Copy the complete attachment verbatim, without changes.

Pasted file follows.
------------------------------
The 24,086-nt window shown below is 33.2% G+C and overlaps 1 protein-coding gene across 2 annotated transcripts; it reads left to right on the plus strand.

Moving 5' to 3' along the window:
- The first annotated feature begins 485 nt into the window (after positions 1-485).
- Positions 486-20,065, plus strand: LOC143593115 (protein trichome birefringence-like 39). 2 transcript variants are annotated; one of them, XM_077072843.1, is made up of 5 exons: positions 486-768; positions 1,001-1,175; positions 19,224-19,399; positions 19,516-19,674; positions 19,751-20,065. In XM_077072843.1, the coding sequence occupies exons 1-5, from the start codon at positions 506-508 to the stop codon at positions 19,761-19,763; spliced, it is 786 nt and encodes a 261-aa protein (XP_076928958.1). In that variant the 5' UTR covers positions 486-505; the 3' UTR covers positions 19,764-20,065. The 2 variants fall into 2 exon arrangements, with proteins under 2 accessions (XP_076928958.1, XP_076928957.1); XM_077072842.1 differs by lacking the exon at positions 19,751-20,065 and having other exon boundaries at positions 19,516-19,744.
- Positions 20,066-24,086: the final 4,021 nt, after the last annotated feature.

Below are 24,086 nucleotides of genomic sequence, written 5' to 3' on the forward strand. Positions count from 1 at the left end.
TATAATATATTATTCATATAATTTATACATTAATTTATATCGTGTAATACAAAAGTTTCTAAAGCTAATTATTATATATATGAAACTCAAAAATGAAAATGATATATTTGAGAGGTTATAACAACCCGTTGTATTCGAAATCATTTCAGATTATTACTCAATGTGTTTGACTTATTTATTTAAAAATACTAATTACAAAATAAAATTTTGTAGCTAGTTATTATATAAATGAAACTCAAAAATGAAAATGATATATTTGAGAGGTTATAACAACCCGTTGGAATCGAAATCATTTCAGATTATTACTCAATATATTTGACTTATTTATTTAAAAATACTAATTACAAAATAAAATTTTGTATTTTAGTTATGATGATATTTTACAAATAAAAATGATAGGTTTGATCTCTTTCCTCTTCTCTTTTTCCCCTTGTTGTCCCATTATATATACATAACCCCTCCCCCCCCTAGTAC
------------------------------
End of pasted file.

The 24,086-nt window shown below is 33.2% G+C and overlaps 1 protein-coding gene across 2 annotated transcripts; it reads left to right on the plus strand.

Moving 5' to 3' along the window:
- The first annotated feature begins 485 nt into the window (after positions 1-485).
- Positions 486-20,065, plus strand: LOC143593115 (protein trichome birefringence-like 39). 2 transcript variants are annotated; one of them, XM_077072843.1, is made up of 5 exons: positions 486-768; positions 1,001-1,175; positions 19,224-19,399; positions 19,516-19,674; positions 19,751-20,065. In XM_077072843.1, the coding sequence occupies exons 1-5, from the start codon at positions 506-508 to the stop codon at positions 19,761-19,763; spliced, it is 786 nt and encodes a 261-aa protein (XP_076928958.1). In that variant the 5' UTR covers positions 486-505; the 3' UTR covers positions 19,764-20,065. The 2 variants fall into 2 exon arrangements, with proteins under 2 accessions (XP_076928958.1, XP_076928957.1); XM_077072842.1 differs by lacking the exon at positions 19,751-20,065 and having other exon boundaries at positions 19,516-19,744.
- Positions 20,066-24,086: the final 4,021 nt, after the last annotated feature.

Below are 24,086 nucleotides of genomic sequence, written 5' to 3' on the forward strand. Positions count from 1 at the left end.
TATAATATATTATTCATATAATTTATACATTAATTTATATCGTGTAATACAAAAGTTTCTAAAGCTAATTATTATATATATGAAACTCAAAAATGAAAATGATATATTTGAGAGGTTATAACAACCCGTTGTATTCGAAATCATTTCAGATTATTACTCAATGTGTTTGACTTATTTATTTAAAAATACTAATTACAAAATAAAATTTTGTAGCTAGTTATTATATAAATGAAACTCAAAAATGAAAATGATATATTTGAGAGGTTATAACAACCCGTTGGAATCGAAATCATTTCAGATTATTACTCAATATATTTGACTTATTTATTTAAAAATACTAATTACAAAATAAAATTTTGTATTTTAGTTATGATGATATTTTACAAATAAAAATGATAGGTTTGATCTCTTTCCTCTTCTCTTTTTCCCCTTGTTGTCCCATTATATATACATAACCCCTCCCCCCCCTAGTAC